• Ana Del Castillo

Nine

If you don’t move or make a sound, nothing bad will happen to you

Photo by Alexander Krivitskiy on Unsplash

You are nine years old, and you sit there because you’re lonely and no one talks to you except your dog, which is ok most of the time, but you still find yourself just wanting to be spoken to by a person. Listened to. Noticed somehow without really being noticed. Or hurt. Well, something like that. But you sit there thinking nothing bad can happen to you if you don’t move or make a sound. That’s what you think, anyway.


You are sitting in your backyard with the painter, who you don’t know by name, and your dog Boby. You have your arms loosely wrapped around your shins, and your chin is lightly resting on your knees. You are trying as hard as you can to disappear in your skin, and you know you can; you’ve done it before, lots of times, only not on command. So here you sit with the painter and your dog Boby in your backyard on a perfect Florida day, trying as hard as you can to disappear in your skin. But it’s hard to do that when The Painter keeps distracting you with magazine pictures of men and women having sex, and questions about whether you imagine his cock would be nicer than the guy’s cock in the magazine. So you sit there thinking nothing bad will happen to you if you don’t move or make a sound. Well, that’s what you think, anyway.


And there you continue sitting, day after day, for two weeks because you are lonely and you have no friends because you feel as though you are on your own little island where no one can reach you. You are so afraid of being hurt that you wouldn’t dare go and ask your brother Dani to play with you because he’s so mean to you. And last night, your father slapped you across the face so hard at dinner that your lip swelled so that you couldn’t eat your food without wanting to cry. And all you want is for someone to talk to you without hurting you or making fun of you. So there you sit and listen to The Painter talk about how he would like to fuck you like the men in the magazines are fucking the women, and how it would feel so good to do that. To feel your pussy, and do you ever look at your dog’s cock, and do you ever fuck your dog? But you don’t answer him because if you don’t move or make a sound, nothing bad will happen to you. Well, that’s what you think, anyway.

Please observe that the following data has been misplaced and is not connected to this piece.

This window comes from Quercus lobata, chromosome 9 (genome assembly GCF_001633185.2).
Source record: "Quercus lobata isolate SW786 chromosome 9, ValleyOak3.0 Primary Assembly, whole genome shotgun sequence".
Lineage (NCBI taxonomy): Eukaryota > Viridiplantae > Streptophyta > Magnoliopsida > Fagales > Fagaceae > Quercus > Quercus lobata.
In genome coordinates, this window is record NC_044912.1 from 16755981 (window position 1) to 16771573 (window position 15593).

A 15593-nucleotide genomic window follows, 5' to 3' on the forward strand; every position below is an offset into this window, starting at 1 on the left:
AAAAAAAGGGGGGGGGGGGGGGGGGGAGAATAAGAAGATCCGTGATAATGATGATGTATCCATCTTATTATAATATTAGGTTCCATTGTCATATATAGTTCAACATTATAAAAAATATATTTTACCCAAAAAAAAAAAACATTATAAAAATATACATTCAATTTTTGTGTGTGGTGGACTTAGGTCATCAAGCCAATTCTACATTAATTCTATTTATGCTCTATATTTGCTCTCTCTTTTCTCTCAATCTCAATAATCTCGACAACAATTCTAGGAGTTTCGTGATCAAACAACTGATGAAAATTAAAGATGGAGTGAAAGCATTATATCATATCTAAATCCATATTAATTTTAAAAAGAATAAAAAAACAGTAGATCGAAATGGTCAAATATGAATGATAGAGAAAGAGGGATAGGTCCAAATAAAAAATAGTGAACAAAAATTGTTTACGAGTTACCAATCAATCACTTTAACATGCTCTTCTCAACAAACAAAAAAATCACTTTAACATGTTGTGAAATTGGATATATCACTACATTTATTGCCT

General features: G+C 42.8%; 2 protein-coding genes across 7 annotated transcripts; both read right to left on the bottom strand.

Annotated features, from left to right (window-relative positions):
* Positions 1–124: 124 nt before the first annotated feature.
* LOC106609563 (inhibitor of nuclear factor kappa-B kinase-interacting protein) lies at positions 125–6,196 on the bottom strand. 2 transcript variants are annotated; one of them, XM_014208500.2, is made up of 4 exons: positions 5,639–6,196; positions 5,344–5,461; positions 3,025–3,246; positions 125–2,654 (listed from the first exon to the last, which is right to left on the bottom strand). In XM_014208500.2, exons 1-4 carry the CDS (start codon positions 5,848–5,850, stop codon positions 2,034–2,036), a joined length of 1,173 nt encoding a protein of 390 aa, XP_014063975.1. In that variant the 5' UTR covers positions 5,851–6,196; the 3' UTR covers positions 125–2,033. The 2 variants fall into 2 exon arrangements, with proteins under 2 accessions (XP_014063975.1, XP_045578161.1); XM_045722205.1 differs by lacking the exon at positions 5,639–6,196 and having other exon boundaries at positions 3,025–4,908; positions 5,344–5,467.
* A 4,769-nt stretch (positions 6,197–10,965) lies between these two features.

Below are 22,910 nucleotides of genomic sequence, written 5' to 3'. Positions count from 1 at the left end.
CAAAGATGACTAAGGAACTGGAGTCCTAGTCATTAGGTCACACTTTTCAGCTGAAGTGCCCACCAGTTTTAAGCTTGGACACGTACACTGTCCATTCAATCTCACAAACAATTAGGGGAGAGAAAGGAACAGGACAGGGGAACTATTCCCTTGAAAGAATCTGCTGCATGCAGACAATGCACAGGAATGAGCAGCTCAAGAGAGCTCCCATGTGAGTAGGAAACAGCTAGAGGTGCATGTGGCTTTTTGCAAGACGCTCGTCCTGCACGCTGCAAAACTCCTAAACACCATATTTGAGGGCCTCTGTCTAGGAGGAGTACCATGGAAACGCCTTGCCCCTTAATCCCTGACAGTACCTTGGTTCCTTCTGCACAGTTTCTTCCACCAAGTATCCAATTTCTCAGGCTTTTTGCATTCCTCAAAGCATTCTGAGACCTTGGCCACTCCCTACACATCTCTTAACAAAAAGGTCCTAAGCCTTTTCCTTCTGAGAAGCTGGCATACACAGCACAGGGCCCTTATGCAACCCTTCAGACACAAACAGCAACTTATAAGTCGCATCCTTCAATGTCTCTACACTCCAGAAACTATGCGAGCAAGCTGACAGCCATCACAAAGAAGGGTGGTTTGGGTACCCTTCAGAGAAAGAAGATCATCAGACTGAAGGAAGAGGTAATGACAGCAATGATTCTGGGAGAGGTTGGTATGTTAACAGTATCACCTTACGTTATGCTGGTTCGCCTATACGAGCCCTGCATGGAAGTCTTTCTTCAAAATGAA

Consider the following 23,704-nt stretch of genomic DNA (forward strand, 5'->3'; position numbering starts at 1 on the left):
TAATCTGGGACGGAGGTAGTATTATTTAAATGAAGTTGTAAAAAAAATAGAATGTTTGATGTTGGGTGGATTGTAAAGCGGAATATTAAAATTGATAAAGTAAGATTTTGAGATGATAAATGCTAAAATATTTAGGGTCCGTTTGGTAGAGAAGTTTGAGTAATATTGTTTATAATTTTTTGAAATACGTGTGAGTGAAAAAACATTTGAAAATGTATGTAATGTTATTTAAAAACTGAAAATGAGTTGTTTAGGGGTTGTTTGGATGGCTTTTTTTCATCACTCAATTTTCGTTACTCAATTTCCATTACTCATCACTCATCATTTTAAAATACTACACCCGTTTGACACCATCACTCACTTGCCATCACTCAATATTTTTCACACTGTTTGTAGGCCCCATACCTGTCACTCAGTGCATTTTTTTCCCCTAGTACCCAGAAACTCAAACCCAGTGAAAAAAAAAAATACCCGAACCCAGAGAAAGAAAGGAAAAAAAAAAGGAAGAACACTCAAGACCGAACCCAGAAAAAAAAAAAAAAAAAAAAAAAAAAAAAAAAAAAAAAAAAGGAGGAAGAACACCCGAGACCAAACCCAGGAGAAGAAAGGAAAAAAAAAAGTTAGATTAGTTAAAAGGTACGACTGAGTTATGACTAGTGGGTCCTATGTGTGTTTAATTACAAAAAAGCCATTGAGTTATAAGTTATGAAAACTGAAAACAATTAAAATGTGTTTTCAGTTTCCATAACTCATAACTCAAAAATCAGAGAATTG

So there you are sitting with your arms loosely wrapped around your shins with your chin resting lightly on your knees, when The Painter sits down next to you on his last day, for the final time. He tells you he wants to show you something and then takes out his penis, which, when you look at it, makes you want to cry because you are so afraid and ashamed of what you are sure you have made him do. You realize that you just didn’t try hard enough to disappear into your skin, and if you had succeeded in doing that, then nothing bad would have happened to you. You know that if you hadn’t loved, or needed, or wanted, or felt so much, then none of this would have happened. That makes you want to cry even more because you turned the only person who was nice to you and noticed you, into a monster. Like you turn everyone you love into a monster. And you just wish you could disappear on command but you don’t know how to do that.


And all you want is for The Painter to stop touching you nicely like that on your back because you want so badly to be touched that way. But not while looking at his penis. His penis is the biggest thing you have ever seen in your life, and it looks like an enormous eel or something that wants to eat you. It looks as though he is holding it back from jumping out at you and attacking you, and you just want to die or disappear for real because this is so terrible.


And now all you can do is sit there and wait until this whole thing is over with. You pray to God and promise him that you’ll never do whatever terrible thing you did to cause this. You wonder, why does The Painter need your hand to rub his eel back and forth when he has to put his own hand over yours anyway to make it work. And God, you are sorry that you almost like the feel of his eel in your hand. It’s smooth, smoother than your mother’s beautiful skin, and you like feeling like you are somehow controlling this big, veiny, live thing. It feels powerful and hot, and you don’t understand all the chaotic feelings you have or why he needs to do this. All you know is that you are wrong. And all your feelings are wrong. And this is so terribly wrong. And your whole world is wrong. But no one will listen to you.


So there you sit and think about chocolate milk while The Painter has his hand wrapped around your hand, that’s wrapped around his eel, while you both rub it back and forth for some reason you don’t understand. And while you are trying to take your mind off the eel and you are thinking of chocolate milk because chocolate milk is something you can understand, the eel gets noticeably hotter and suddenly jerks violently. The Painter moans in a way that makes the space between your legs tingle, and it all feels good and strange and confusing and awful at the same time. In that exact moment, the eel spits out the most disgusting, ropy, milky phlegm you have ever seen. You know in that moment that you will never be able to drink chocolate milk again without thinking of this phlegm, and this is what finally moves you into oblivion.


You disappear. But not for good. Not yet.

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